Japanese Knotweed spreads alarmingly quickly and has deep roots which make it almost impossible to remove once it has set in. It has a reputation for destroying the foundations of buildings and drastically decreasing their value. Homeowners are terrified that it might make its way from a neighbour’s garden into theirs: no wonder that, according to GoodMove’s 2020 study, the third most common cause of neighbour disputes was ‘plants’. All of this makes it a little ironic, therefore, that Japanese Knotwood is also an anti-inflammatory and can be used to treat the uncomfortable symptoms of joint disease, burns, and sore throats. In other words, while homeowners regard Japanese Knotwood warily for its propensity to inflict pain, the plant itself can actually relieve it.
Many disputes begin when a homeowner refuses to pay for the treatment or containment of their Japanese Knotweed and thus allow it to spread into their neighbours’ gardens. What happens, however, when you actually foot the bill for the treatment of your neighbour’s Knotweed, only for that neighbour to begin acting in a hostile manner? The previous negligence of the Japanese Knotweed problem is compounded with your neighbours’ active spreading of the Knotwood seed into your garden, along with pouring concrete into it and dumping building materials into it. What do you do when your neighbour has damaged your roof, fence, telephone line, felled your trees, and even acted in a violent manner towards you?
Unfortunately, this is the current situation for one of our clients. Whilst it sounds shocking, contentious neighbourly disputes are sadly quite common and have only been exacerbated by Covid-19 necessitated lockdowns. Several organisations which deal in mediating disputes between neighbours, like Calm Mediation and Scottish Mediation, launched hotlines to deal specifically with arguments resulting from coronavirus lockdowns.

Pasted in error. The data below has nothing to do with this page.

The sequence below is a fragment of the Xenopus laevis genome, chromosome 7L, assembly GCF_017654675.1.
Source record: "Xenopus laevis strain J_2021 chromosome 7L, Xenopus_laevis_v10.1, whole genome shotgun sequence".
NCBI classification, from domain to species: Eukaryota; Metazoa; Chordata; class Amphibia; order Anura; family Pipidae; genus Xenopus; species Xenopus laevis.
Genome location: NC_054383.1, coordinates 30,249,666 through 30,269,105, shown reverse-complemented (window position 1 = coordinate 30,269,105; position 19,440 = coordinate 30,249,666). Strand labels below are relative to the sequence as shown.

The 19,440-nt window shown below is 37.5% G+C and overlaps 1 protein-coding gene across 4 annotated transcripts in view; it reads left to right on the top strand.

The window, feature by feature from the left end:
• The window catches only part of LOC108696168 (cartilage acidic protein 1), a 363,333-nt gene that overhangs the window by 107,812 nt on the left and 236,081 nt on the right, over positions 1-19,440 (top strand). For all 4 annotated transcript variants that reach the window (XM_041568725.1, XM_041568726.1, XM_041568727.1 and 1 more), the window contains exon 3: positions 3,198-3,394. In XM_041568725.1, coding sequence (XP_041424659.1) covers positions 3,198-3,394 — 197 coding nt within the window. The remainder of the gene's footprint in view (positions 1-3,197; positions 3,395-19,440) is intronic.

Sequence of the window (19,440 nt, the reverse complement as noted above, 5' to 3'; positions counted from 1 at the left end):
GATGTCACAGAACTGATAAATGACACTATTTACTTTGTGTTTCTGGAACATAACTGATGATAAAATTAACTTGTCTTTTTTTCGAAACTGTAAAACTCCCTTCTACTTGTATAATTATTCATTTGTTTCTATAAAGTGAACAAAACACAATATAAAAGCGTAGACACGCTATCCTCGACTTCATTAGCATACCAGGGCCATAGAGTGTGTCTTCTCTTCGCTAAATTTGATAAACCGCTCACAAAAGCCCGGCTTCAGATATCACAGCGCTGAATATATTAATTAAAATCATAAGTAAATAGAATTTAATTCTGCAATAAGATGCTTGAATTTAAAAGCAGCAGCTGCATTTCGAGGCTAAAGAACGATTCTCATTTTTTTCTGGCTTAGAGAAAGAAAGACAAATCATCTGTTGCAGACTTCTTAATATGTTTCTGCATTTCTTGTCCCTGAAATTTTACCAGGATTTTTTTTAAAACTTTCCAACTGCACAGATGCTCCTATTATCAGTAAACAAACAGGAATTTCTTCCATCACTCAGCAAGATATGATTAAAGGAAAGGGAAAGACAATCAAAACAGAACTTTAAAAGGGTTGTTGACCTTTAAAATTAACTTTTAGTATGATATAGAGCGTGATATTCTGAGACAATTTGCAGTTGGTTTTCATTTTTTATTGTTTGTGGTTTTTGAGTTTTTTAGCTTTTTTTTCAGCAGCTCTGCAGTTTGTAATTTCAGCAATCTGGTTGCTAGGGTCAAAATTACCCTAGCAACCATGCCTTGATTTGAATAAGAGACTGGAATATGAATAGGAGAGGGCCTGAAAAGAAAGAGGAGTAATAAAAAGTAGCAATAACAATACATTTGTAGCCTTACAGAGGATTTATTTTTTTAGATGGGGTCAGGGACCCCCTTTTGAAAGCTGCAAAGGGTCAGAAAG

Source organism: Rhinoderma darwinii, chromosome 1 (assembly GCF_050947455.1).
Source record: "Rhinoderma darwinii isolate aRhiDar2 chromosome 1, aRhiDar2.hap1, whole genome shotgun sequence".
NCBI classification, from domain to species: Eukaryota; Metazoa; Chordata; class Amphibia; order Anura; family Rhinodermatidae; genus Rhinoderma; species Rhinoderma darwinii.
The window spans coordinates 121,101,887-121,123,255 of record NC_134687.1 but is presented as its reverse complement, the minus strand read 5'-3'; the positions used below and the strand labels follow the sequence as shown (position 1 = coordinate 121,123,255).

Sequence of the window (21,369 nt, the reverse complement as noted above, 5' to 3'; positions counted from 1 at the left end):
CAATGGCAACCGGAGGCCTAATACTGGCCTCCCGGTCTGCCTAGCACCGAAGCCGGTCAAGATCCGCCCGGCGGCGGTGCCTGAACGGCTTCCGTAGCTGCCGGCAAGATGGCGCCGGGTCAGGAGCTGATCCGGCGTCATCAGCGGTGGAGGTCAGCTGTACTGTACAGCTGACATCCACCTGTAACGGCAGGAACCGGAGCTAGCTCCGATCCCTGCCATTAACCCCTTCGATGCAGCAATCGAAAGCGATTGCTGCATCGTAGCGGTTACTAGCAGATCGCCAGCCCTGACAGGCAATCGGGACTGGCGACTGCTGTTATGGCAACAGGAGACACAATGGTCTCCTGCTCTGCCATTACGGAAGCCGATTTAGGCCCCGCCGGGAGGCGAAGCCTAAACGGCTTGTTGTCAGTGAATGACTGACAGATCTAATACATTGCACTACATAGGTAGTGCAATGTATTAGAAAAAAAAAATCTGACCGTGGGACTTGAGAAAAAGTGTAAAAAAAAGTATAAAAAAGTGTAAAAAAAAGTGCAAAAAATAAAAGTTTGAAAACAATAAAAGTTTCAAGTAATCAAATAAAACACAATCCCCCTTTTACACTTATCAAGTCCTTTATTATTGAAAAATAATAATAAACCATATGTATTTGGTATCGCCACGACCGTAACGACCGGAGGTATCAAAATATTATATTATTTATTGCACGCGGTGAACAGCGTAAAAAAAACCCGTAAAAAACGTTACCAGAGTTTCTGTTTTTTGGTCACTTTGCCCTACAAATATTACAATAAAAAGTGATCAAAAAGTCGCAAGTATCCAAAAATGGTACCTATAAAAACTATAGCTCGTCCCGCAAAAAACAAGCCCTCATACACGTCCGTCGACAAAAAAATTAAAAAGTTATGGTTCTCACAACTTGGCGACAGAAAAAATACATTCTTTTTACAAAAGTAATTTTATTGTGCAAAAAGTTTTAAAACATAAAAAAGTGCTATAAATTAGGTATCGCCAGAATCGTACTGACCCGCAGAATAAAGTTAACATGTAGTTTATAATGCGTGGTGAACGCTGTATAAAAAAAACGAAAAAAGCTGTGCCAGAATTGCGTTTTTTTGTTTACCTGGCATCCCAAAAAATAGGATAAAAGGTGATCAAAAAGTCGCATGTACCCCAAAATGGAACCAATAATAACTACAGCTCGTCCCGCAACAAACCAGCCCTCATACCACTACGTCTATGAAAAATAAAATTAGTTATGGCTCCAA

The Guardian ran an article in peak lockdown last year titled, ‘Like the English Civil War’, quoting one ‘concerned retiree’ on strained community relations. If your neighbour was intentionally damaging your property and becoming physically violent with you, it could indeed feel like someone was waging war on you, especially within the restrictive conditions of lockdown.
The important thing to remember is that no-one should have to put up with abuse. Everyone has the right to feel safe, especially in their own home. No matter the demand of lockdown or the expenses incurred by removing Knotweed, aggression is never the answer.
Despite the intimidation our client has faced, they still wish to resolve the matter through mediation, hoping they can find a way to see eye-to-eye with their neighbour. Conflict happens and communication breaks down; that’s just a part of life – but it doesn’t always have to be the end. The Centre for Alternative Dispute Resolution website says that ‘mediation provides an opportunity for people to communicate better, to understand one another’s concerns, and to jointly come up with ideas for how to end their dispute.’ In fact, mediation is rather like pain-relief; and just like Japanese Knotweed can reduce inflammation, mediation aims to take the fire out of difficult disputes. We hope our client’s neighbour comes to see the value of it too.